Handles for all U.S. Senators: https://twitter.com/cspan/lists/senators/members
Handles for all U.S. Representatives: https://twitter.com/cspan/lists/u-s-representatives

When using Twitter, be sure to use .@ if you are beginning your tweet with a Twitter handle. There is no need
for a period before the @ sign if a twitter handle is not in the beginning of the tweet.

Sample Messages
If 90% of babies #breastfed, US would save 3k lives and $17B/yr @LegislatorHandle. bit.ly/2cSmzGi

#BreastfeedingIsBipartisan, @LegislatorHandle. Good for families, employers & economy:
usbreastfeeding.org/dollars-sense

What do we mean when we say “Breastfeeding Saves Dollars & Makes Sense"? Find out here:
http://www.usbreastfeeding.org/dollars-sense

Breastfeeding is a proven primary prevention strategy, building a foundation for life-long health and wellness.
The evidence for the value of breastfeeding to children’s and women’s health is scientific, solid, and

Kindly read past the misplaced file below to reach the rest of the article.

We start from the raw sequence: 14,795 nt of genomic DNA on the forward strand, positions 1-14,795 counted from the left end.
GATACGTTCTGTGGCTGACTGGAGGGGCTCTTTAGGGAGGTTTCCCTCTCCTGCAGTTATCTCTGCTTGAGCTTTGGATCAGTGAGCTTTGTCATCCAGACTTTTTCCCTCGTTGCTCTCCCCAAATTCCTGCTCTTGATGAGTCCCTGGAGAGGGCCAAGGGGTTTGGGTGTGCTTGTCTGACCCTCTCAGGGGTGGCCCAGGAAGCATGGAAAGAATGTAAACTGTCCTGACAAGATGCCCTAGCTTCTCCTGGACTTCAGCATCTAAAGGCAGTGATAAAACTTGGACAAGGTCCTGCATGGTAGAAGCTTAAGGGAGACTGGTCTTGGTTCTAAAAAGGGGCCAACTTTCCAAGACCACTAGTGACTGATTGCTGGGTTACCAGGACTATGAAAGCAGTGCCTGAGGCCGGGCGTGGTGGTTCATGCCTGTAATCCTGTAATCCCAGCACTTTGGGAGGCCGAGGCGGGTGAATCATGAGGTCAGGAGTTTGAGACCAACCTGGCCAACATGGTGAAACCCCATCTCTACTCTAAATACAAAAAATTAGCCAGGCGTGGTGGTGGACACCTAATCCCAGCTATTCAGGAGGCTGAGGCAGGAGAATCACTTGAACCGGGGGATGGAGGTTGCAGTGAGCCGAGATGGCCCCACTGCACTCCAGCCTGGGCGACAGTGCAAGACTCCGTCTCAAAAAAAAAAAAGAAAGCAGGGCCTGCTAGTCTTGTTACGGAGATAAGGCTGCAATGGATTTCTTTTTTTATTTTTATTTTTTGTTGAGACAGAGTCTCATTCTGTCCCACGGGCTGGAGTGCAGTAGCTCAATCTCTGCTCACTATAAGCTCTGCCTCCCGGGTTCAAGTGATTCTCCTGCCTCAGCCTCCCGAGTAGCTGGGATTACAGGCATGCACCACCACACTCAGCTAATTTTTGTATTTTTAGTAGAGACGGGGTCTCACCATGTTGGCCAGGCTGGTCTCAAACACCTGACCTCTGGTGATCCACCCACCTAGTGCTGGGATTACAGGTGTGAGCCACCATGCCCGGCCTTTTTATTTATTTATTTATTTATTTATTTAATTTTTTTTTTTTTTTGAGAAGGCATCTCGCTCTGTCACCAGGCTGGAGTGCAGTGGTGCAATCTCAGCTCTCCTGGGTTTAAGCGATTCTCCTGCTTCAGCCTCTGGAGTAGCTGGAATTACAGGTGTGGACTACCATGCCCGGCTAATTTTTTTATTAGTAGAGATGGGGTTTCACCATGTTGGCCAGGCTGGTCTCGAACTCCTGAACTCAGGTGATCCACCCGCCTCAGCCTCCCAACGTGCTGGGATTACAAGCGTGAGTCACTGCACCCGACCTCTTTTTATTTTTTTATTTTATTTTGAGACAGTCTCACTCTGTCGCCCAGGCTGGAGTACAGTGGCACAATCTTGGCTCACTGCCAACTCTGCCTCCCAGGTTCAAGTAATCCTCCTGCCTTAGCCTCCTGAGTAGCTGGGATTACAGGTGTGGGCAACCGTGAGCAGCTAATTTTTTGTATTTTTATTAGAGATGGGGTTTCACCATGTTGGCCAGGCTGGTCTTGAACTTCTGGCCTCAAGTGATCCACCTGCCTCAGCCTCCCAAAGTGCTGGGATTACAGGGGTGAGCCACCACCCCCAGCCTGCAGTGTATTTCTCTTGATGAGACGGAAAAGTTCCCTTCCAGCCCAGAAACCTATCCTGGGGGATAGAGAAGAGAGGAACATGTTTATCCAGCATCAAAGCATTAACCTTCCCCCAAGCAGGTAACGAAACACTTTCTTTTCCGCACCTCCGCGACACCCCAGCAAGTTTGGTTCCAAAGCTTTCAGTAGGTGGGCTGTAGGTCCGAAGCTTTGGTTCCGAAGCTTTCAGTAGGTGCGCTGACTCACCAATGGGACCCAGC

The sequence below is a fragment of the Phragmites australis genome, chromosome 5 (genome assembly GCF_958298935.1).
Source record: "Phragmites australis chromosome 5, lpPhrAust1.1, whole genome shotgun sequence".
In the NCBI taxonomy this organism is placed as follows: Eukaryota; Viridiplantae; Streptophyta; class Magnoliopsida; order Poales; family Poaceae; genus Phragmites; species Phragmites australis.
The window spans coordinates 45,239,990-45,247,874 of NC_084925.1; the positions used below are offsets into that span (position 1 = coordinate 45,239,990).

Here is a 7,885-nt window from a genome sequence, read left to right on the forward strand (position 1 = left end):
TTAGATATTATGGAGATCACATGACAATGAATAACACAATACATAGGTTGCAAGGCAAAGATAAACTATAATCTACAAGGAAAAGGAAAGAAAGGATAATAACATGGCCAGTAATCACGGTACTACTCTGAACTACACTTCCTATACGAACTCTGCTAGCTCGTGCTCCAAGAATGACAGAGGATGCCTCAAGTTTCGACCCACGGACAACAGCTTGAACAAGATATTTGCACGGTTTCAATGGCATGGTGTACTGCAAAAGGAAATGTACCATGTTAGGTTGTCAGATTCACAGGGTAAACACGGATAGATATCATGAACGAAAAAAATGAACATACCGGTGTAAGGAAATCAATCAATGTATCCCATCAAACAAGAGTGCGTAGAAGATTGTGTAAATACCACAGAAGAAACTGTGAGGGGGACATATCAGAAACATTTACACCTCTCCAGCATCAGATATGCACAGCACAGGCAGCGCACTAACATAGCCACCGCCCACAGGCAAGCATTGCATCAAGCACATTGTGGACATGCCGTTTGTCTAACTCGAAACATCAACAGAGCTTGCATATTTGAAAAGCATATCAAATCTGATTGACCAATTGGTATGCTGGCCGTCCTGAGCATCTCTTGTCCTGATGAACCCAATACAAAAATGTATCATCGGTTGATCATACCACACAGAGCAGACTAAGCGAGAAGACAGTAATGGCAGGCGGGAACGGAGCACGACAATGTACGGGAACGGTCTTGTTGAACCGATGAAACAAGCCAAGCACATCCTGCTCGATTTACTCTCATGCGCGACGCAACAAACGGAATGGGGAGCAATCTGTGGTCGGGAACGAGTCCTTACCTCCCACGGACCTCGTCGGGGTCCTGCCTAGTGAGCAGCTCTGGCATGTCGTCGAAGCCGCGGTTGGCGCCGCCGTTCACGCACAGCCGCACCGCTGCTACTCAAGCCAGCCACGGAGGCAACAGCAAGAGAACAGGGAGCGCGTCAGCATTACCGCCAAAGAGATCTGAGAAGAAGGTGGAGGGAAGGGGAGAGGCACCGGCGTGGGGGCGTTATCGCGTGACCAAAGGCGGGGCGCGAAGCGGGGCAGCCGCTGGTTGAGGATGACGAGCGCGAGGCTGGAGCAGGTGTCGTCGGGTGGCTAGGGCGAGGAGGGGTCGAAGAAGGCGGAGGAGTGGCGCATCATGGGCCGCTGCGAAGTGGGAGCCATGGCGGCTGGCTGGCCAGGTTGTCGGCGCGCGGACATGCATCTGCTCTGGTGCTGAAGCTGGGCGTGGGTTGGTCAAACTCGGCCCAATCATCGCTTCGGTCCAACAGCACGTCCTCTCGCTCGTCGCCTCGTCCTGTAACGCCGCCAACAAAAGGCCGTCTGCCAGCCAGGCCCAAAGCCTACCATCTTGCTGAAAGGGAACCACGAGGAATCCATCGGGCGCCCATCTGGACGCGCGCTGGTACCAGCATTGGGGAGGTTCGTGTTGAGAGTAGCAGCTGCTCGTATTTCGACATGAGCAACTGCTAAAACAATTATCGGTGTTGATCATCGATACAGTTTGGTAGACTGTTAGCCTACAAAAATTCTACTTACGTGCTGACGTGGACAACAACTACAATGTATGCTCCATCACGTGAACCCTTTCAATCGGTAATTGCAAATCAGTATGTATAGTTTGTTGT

continually being reaffirmed by new research. #intheknow

For the latest news and updates, visit USBC's Advocacy HQ at www.usbreastfeeding.org/advocacy

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                Children's Health Insurance Program (CHIP)
Background
The Children's Health Insurance Program (CHIP) provides health coverage to eligible children, covering 8.9
million children in working families who earn too much to qualify for Medicaid but cannot afford or access
private coverage. The program is funded jointly by states and the federal government. Some state CHIP
programs offer coverage to pregnant and postpartum women, which may including breastfeeding support.
Congressional authorization and federal funding for CHIP ended on September 30, 2017. Several bills were